Meet the Director of Undergraduate Studies: Christina Walter

July 14, 2016

Professor Christina Walter, the new Director of Undergraduate Studies, is looking forward to the upcoming school year and the exciting developments happening in Undergraduate Studies.


Meet the Director of Undergraduate Studies
Christina Walter

What is a major goal for the coming year?  

This is an exciting time in Undergraduate Studies. In the coming year, we’re going to be rethinking the entire curriculum and major. We’ll be consulting current students and alumni of our department to hear what they find most engaging and helpful in the curriculum and to get suggestions for how we might evolve. In addition, we’ll be discussing with faculty the skills we’re aiming to foster through the major as well as ways we can better feature those skills and help students to talk about them in public and to employers. We’ll also be considering how the curriculum might help students, and indeed the whole university community, to understand the network that links writing and rhetorical studies, literary studies, creative writing, digital humanities, and media studies—a network that spans the department but extends far beyond it to other departments and programs and to the public sphere. We want UMD English to be part of the important conversations going on inside and outside universities around the country about what it means to be an English major and what the value of an English degree is. I hope we get a lot of participation at the various town-hall style meetings we’re planning for this fall to give people an opportunity to talk about their ideas, and I hope that folks who can’t come to the meetings will give us their feedback through a survey we’ll be distributing.
 

What book are you currently reading, or what book would you most like to teach?

Right now I’m reading Caryl Phillips’s new novel The Lost Child (2015), which reimagines Emily Brontë’s classic novel Wuthering Heights (1847). The Lost Child is set mostly in 1960s England and tells the story of Monica, a woman who wins a place at Oxford University but alienates her parents when she then abandons her degree to marry an African-Caribbean graduate student. The marriage soon falls apart, and Monica’s mental health begins to decline as she’s left to raise her two children in the shadow of the moors of northern England that Wuthering Heights made famous. Phillips sandwiches Monica’s story between two nineteenth-century scenes that feature a seven-year-old Heathcliff—the mysterious anti-hero of unknown origins in Brontë’s novel. These “time-traveling” scenes take us back into Brontë’s fictional world to supply an origin story for Heathcliff: he’s now the illegitimate son of a wealthy English landowner and an African former slave.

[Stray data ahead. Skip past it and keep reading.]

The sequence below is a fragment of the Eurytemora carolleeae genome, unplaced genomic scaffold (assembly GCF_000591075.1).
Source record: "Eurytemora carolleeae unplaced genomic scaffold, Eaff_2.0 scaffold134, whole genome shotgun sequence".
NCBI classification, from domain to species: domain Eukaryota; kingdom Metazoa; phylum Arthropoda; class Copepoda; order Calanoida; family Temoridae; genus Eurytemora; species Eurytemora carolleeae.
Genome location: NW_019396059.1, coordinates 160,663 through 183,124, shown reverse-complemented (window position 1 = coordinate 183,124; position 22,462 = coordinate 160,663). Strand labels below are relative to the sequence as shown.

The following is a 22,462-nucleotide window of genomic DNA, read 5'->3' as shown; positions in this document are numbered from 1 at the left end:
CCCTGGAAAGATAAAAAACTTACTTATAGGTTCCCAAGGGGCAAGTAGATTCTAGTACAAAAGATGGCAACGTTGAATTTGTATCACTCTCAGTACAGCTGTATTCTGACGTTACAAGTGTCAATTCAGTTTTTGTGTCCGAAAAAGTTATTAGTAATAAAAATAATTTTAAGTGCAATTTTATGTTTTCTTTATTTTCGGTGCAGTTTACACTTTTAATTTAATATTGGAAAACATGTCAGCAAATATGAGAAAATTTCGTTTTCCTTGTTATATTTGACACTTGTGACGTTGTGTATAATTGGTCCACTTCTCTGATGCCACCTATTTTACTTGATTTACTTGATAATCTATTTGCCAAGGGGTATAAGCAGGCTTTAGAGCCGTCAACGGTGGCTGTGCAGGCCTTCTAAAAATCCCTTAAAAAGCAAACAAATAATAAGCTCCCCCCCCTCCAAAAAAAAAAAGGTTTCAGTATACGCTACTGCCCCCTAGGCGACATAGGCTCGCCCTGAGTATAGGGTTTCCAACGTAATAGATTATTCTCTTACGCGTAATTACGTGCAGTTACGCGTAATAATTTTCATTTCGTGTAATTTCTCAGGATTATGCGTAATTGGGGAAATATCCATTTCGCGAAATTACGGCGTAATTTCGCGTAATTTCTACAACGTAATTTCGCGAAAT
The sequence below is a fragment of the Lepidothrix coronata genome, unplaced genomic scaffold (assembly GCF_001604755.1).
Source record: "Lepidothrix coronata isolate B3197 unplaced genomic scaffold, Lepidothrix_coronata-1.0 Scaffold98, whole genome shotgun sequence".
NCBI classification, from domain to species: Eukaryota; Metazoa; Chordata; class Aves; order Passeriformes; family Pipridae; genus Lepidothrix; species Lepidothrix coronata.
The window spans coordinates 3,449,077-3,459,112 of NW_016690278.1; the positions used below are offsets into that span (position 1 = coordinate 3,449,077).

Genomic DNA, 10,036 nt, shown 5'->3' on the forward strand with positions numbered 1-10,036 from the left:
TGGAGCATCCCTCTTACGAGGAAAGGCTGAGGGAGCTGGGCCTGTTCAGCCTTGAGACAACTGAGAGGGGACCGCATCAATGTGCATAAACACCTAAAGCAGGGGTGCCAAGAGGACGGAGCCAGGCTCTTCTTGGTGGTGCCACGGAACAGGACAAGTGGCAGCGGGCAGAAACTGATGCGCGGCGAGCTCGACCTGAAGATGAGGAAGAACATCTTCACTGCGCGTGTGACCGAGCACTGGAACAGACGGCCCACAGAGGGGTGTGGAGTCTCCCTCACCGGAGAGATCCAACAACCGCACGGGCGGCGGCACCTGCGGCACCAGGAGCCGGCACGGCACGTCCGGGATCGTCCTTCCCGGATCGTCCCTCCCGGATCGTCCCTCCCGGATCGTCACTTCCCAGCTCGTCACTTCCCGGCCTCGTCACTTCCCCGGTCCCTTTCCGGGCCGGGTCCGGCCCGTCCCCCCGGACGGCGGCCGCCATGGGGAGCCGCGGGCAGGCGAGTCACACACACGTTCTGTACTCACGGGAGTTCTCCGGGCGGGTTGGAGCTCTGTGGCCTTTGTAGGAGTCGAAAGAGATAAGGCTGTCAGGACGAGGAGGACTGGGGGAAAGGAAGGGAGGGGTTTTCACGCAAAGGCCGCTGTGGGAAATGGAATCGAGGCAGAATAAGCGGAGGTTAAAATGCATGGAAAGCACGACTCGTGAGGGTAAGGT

One of the things that inspired me to read this novel at this moment is that Phillips will be the English department’s Bebe Koch Petrou Lecturer and the closing keynote speaker for our featured symposium next spring, “Forming Black Britain” (March 9-10). Several reading groups in the department will discuss The Lost Child or another of Phillips’ fascinating novels and plays this fall, in preparation for the spring symposium. I hope to see many students, faculty, and members of the community at the symposium—and I invite anyone to contact me if you want help connecting with a group reading Phillips’ work.


What book/teacher/class helped you decide to major in English or pursue a career in higher ed?

My career trajectory has rather naïve origins and ones not connected to the inspiration of a particular teacher or class, or the love of a particular book—though I have been lucky enough to have encountered some amazing teachers and books. I decided that I wanted to get a Ph.D. and be a professor all the way back in 8th grade. Did I really know what that degree or that job meant? Definitely not. I knew that I loved the way that literature was an alternate reality where people could experience the different implications of the way our world is or could be and where people could encounter places and people far beyond their daily lives. It wasn’t only about thinking through other ways of being; it was feeling through other ways of being. And I wanted to study that and talk about it all the time, rather than just in a class here and there. I asked my English teacher what was the furthest you could go with school in literary study and she said a Ph.D., so I set my sights on that. It wasn’t until graduate school that I really began to have a sense of what being a professor meant. Fortunately for me, I was as taken with the realities of research, service, and teaching as I was with my childish ideal.

Do you have a word of advice for students? 

My first thought was to emphasize that college isn’t just about job training. It’s a place to try on new ideas and to find more ways to express what matters. But the truth is that students’ own enthusiasm will lead them to the social, cultural, and political opportunities that a university affords. Where that enthusiasm is less likely to lead them is to their professors’ offices. So my real advice would be that office hours are the only place where you can really make your course experience all about you: you can ask the questions you want to ask, talk about some aspect of the reading that didn’t come out in class discussion, try out your ideas for your paper, and even get feedback on a draft. Taking advantage of office hours can help you get the most out of a class, improve your grade, and ensure more detailed letters of recommendation down the road. Beyond the course itself, though, you can also get advice about other courses that might interest you and even find out about opportunities on campus that might not already be on your radar. So when you get your next batch of course syllabi, don’t overlook that info about office hours at the top.